The common question that I get from people who think they would benefit from therapeutic counseling is “How do therapists tell if you’re lying?” It’s a difficult question to answer because there are just too many possible scenarios where an innocent person might be accused of lying. Therapists are usually very skilled and intuitive and they can sometimes catch a liar by simply watching the behavior of the individual. I’ll give you an example. One of my patients, after she’d had a brain surgery, was asked if she could identify the area in which the operation had occurred.
She was unable to. The therapist asked her whether she remembered whether she used any eye drops before the operation. When she said she remembered nothing, the therapist then asked her if she remembered what she was wearing that day. Again, the therapist was incorrect.
In this particular example, we had a case where the patient, after having been examined by a neurosurgeon, was lying on a table under the surgical microscope. During the procedure, the neurosurgeon actually stuck a needle into the woman’s head. As the needle passed through the skull, there was a sudden, strong flash of light and the patient reported feeling an electric shock! So obviously, if she thought there had been an injection of some sort, she must have thought she saw or heard it happen. The only way to know for sure is with close questioning.
The second example is the same one mentioned above. The patient’s therapist happened to notice a spot where the scar appeared to be more raised or elevated. So one of the first questions that came to mind was: Did you have an injection? Unfortunately, in this particular situation, the therapist wasn’t able to determine for sure whether or not the patient had been administered a drug.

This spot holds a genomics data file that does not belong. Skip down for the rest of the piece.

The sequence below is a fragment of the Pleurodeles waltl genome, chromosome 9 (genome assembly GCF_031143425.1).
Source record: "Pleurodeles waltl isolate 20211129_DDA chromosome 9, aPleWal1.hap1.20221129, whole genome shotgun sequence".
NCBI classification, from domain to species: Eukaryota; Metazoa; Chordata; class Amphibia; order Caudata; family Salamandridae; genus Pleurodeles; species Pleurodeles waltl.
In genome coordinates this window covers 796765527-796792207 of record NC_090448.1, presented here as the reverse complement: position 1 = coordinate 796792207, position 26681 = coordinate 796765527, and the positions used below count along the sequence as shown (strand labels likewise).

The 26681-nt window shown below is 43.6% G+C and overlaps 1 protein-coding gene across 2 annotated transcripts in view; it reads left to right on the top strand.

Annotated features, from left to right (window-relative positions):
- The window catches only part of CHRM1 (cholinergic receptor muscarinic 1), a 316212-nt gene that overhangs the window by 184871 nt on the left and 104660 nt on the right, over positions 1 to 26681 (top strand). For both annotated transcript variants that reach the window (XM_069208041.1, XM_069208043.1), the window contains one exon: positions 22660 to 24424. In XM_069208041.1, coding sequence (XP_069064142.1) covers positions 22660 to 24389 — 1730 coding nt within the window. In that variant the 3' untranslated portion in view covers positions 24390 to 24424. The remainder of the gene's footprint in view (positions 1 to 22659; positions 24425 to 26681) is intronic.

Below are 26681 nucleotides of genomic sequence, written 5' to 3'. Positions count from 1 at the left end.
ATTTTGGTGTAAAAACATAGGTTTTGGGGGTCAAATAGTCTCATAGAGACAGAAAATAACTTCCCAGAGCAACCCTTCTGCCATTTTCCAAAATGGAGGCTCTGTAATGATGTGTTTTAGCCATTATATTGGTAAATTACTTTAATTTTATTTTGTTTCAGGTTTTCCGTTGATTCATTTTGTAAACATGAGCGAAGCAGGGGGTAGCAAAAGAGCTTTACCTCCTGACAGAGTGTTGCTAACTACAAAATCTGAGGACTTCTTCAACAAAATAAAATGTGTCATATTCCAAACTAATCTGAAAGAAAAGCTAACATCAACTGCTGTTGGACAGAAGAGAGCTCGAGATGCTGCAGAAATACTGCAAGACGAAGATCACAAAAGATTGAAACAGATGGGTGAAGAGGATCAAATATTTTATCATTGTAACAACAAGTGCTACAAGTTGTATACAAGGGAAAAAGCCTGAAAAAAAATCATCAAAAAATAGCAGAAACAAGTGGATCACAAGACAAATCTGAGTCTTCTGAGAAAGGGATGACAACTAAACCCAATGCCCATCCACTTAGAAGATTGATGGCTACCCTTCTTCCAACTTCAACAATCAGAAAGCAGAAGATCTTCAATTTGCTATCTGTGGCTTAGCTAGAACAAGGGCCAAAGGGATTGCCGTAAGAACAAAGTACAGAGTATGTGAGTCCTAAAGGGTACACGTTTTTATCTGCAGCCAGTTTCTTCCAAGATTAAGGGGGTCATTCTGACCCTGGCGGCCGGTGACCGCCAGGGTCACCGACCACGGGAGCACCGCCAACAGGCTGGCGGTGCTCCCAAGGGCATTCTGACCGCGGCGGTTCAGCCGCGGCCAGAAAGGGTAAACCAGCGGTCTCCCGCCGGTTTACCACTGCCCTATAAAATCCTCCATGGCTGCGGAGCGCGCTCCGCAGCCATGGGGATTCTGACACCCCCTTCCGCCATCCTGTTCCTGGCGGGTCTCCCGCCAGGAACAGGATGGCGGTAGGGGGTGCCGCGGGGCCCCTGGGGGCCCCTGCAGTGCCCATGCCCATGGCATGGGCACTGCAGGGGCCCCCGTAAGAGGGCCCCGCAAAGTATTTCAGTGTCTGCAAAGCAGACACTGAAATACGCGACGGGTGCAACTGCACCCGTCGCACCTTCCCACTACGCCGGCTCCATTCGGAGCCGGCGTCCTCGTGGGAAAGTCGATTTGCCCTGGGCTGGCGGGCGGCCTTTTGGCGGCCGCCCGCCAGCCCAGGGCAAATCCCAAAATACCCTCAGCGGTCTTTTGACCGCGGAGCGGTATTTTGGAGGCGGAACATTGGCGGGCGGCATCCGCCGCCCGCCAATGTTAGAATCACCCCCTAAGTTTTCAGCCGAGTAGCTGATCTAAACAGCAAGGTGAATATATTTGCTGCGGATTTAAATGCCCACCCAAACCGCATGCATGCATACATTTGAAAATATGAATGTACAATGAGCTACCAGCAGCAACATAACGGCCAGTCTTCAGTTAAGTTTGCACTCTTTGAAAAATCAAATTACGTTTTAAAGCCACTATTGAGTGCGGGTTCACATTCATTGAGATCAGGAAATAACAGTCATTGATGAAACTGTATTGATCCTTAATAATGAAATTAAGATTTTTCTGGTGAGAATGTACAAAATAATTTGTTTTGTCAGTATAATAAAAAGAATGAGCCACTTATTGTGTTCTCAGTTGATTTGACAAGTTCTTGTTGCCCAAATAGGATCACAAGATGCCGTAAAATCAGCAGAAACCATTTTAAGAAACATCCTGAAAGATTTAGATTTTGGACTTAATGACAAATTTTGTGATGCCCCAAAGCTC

When a patient comes into the clinic with a bulimia symptom or even an alcohol addiction, the therapist cannot assume that the patient thinks that he or she is not telling the truth. Usually, these cases are difficult to prove because either the person didn’t say anything, or the statements are too vague and refer to unspecific details. The truth is that these are very difficult cases for a therapist to detect, especially if they don’t ask probing questions or delve deeper into the issue. It is hard enough for most of us to tell when someone is lying, let alone someone who is addicted to alcohol or drugs! For many professionals, giving patients these extra challenges presents them with a higher risk of giving false and incorrect advice and treatments, and so they need to be especially careful.
There is no one method that will work every time. Different therapies are needed for different situations, and so different therapists will give different advice. This is why you need to discuss your lying problem with a professional psychologist or counselor. They will be able to suggest the best methods and strategies to use in order to spot a lie and get the truth out of the client. However, keep in mind that they are not mental telemarketers trying to get your personal details.
Some therapists might think that asking the client “can therapists tell when you are lying?” is a bit clinical, but this is not the case at all. In fact, when a professional wants to know whether or not a client is being honest or not, it is not even about proving the client’s guilt. Rather, it’s more about ensuring that the client is providing accurate information for the therapist to analyze accurately. In other words, the therapist simply wants to know how truthful the client is.
In the end, if the client is providing accurate information, the therapist will forgive him or her and consider the client trustworthy. If the client is giving untruthful information, though, the therapist might consider calling it into question during the session in order to see whether the information is actually true or not. This type of framing is also commonly used by lawyers to grill their clients for evidences to support their arguments. In some situations, this framing technique can work quite well. However, when you want to know “can therapists tell when you are lying?,” it is better to leave the task up to the professionals.